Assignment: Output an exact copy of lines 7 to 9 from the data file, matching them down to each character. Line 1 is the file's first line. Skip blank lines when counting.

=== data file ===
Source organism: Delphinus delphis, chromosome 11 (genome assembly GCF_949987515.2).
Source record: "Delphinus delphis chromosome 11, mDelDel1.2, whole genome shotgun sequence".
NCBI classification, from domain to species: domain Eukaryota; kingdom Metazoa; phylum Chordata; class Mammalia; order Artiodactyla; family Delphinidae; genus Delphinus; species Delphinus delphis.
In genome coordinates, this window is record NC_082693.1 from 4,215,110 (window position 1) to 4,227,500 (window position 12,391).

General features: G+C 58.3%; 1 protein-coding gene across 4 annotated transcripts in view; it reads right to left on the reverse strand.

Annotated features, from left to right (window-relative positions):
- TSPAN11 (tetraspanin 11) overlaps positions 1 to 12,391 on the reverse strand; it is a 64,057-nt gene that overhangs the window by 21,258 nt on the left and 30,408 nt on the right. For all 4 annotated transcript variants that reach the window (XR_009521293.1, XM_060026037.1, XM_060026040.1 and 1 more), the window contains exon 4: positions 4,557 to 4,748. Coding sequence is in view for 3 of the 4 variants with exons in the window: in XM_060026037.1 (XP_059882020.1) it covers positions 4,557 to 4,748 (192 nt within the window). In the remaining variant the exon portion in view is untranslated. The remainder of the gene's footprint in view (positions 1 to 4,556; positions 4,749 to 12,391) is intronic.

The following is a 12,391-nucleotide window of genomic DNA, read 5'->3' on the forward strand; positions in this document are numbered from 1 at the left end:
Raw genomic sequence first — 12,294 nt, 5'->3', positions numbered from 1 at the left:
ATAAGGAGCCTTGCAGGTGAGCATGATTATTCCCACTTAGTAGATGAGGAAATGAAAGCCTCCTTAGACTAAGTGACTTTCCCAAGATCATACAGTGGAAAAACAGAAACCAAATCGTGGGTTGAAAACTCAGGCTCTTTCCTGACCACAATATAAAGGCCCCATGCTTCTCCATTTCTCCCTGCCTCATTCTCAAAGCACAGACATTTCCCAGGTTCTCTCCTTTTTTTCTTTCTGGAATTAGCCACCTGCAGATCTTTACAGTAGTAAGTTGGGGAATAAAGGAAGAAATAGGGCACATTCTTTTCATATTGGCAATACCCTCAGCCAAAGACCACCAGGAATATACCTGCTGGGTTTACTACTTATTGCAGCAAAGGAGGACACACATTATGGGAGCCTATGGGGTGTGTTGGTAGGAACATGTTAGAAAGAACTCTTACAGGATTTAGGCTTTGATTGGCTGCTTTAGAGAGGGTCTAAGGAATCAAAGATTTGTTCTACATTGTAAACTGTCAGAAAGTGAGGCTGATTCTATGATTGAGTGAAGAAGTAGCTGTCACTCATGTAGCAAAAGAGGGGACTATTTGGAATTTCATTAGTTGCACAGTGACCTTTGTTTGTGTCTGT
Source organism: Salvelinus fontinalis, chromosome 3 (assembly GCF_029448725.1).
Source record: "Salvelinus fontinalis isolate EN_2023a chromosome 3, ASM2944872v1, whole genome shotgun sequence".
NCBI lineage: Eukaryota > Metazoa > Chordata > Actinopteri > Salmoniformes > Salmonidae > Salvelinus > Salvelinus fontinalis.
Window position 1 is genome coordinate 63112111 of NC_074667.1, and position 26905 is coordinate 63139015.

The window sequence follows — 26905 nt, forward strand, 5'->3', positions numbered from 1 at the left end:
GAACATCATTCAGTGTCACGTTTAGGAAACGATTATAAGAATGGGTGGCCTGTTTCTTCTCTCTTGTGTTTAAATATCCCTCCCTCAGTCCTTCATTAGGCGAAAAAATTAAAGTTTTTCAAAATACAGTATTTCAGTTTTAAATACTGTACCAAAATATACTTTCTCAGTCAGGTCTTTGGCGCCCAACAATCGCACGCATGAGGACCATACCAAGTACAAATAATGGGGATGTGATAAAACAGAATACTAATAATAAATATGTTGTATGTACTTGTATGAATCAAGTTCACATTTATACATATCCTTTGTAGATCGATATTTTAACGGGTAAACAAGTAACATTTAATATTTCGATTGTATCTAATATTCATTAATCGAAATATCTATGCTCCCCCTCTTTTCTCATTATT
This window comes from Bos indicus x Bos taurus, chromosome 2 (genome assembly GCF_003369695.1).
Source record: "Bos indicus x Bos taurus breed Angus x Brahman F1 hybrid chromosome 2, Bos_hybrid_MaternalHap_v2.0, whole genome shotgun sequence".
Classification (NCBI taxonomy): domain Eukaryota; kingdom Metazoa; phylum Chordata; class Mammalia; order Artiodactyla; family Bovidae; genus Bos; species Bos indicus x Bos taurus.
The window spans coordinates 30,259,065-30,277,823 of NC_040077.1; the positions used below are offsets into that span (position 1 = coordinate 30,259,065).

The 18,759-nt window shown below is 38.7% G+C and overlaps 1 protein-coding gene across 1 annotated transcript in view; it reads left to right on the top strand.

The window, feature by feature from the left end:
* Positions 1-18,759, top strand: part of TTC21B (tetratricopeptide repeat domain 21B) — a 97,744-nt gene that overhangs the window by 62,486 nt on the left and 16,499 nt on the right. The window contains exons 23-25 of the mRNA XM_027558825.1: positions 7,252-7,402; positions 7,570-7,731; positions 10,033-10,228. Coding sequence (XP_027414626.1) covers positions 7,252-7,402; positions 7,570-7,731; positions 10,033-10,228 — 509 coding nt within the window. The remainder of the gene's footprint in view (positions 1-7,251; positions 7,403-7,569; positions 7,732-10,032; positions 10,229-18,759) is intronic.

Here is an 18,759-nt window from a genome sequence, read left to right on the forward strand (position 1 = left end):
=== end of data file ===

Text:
- TSPAN11 (tetraspanin 11) overlaps positions 1 to 12,391 on the reverse strand; it is a 64,057-nt gene that overhangs the window by 21,258 nt on the left and 30,408 nt on the right. For all 4 annotated transcript variants that reach the window (XR_009521293.1, XM_060026037.1, XM_060026040.1 and 1 more), the window contains exon 4: positions 4,557 to 4,748. Coding sequence is in view for 3 of the 4 variants with exons in the window: in XM_060026037.1 (XP_059882020.1) it covers positions 4,557 to 4,748 (192 nt within the window). In the remaining variant the exon portion in view is untranslated. The remainder of the gene's footprint in view (positions 1 to 4,556; positions 4,749 to 12,391) is intronic.

The following is a 12,391-nucleotide window of genomic DNA, read 5'->3' on the forward strand; positions in this document are numbered from 1 at the left end:
Raw genomic sequence first — 12,294 nt, 5'->3', positions numbered from 1 at the left: